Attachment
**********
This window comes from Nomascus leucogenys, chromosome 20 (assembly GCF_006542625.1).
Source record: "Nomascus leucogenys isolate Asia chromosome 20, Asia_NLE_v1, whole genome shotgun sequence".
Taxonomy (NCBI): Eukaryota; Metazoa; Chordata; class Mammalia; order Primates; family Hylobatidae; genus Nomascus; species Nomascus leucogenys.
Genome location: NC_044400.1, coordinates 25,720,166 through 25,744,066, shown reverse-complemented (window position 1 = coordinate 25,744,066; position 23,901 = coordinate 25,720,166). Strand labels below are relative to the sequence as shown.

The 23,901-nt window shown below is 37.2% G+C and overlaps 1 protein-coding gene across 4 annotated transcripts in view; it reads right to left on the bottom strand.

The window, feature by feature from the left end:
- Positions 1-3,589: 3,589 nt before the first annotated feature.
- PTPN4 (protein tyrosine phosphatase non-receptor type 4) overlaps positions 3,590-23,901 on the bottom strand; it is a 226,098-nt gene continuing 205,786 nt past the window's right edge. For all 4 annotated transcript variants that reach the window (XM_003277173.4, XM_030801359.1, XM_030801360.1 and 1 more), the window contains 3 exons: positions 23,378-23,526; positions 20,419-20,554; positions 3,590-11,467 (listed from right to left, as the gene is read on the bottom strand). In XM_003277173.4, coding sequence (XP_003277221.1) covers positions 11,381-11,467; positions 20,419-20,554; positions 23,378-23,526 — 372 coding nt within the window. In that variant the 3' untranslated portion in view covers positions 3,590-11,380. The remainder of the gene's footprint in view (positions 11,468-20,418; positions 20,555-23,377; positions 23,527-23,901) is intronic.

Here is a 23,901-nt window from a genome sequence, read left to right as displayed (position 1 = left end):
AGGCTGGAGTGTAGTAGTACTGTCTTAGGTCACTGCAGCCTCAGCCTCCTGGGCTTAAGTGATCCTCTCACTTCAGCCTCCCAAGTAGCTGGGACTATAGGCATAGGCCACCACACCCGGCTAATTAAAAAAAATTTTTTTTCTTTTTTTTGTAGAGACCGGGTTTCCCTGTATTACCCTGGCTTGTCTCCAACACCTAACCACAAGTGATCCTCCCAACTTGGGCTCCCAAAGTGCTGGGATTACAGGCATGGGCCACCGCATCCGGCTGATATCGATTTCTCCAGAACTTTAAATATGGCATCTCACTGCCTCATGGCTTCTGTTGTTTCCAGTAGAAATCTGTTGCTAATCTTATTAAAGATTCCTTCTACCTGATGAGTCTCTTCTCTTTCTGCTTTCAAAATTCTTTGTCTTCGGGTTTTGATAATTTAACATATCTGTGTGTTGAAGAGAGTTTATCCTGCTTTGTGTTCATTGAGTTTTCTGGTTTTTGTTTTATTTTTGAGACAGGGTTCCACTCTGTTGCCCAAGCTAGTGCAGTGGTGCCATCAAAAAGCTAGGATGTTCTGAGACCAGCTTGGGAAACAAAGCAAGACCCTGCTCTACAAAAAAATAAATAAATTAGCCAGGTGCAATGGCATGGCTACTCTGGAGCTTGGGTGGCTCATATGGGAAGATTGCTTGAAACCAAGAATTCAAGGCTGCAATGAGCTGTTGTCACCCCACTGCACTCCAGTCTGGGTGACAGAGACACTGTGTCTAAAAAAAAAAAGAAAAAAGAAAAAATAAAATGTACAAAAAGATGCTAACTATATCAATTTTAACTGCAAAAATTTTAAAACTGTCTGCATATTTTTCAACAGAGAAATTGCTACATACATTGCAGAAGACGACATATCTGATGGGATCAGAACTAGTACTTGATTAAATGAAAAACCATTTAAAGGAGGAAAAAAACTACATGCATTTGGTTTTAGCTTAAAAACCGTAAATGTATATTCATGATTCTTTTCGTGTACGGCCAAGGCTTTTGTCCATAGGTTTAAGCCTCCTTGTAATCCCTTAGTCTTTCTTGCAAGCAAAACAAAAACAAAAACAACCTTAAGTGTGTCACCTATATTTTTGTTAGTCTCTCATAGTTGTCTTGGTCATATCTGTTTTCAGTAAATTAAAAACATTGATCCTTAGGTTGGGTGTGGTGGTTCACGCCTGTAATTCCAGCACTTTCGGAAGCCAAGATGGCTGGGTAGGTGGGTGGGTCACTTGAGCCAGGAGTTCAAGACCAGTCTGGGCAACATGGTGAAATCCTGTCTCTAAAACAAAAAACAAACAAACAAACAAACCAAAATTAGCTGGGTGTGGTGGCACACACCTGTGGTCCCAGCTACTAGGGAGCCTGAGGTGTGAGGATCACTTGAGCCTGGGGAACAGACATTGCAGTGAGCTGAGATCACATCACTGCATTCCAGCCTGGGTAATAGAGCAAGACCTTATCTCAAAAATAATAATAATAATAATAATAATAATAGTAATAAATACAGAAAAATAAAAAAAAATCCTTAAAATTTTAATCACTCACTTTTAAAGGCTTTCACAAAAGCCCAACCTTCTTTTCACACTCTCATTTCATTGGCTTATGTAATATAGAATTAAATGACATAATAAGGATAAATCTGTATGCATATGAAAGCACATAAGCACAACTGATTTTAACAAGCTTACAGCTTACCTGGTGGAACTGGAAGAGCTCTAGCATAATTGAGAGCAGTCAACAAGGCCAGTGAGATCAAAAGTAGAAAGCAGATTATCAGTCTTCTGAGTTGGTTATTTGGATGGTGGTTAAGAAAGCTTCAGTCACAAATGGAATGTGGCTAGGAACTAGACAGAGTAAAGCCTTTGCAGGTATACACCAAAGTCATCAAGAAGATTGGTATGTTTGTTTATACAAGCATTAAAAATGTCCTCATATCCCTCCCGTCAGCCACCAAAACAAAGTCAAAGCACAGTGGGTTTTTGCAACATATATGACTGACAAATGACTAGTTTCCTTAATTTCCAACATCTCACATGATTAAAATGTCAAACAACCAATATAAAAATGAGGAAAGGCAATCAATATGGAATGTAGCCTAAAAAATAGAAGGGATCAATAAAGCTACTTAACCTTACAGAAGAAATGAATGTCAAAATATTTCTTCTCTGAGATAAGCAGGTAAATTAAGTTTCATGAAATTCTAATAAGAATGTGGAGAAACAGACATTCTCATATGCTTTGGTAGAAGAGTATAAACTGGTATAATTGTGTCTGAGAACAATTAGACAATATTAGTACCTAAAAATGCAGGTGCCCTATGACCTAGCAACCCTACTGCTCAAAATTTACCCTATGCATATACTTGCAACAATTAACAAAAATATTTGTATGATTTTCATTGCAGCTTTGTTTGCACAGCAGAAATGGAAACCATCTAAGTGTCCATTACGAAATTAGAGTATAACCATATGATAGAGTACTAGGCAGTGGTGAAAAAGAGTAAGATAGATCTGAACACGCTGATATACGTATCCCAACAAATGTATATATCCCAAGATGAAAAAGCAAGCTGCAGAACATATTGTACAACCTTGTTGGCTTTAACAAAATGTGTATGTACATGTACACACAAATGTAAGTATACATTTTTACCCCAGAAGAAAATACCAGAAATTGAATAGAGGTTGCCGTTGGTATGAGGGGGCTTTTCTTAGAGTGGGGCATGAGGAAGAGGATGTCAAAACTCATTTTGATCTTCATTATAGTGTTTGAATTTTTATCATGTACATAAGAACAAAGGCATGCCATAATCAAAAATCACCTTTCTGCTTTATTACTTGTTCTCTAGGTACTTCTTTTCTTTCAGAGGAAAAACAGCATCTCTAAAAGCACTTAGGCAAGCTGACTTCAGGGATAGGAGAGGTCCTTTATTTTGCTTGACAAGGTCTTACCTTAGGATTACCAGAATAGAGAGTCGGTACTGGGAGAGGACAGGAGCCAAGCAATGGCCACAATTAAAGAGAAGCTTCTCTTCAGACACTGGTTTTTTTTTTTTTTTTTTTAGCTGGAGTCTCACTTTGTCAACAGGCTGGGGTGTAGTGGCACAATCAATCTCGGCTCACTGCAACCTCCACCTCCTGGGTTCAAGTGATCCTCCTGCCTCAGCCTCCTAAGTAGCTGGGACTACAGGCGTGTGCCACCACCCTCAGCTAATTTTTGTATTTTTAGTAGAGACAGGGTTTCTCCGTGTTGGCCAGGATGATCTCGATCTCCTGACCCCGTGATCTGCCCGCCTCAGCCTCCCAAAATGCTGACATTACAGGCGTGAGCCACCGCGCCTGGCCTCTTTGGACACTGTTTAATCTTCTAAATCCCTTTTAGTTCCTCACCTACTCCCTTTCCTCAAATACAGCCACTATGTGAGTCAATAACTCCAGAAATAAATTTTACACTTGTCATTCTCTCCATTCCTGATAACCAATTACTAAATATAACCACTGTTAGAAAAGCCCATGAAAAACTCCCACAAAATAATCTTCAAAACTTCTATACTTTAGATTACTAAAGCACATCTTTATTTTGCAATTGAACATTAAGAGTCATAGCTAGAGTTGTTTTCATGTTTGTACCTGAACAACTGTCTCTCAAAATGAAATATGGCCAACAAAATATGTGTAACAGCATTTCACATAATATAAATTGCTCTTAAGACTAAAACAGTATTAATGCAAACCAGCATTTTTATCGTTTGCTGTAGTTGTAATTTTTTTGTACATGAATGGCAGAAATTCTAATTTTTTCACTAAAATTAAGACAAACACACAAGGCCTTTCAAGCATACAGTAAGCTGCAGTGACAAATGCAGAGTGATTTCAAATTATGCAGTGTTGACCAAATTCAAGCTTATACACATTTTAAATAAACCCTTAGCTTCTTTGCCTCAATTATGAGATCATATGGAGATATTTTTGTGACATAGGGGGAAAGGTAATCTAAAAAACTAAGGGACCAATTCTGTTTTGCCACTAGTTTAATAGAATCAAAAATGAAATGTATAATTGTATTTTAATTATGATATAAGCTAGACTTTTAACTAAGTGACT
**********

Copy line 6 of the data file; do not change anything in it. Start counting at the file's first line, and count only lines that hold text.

The window, feature by feature from the left end: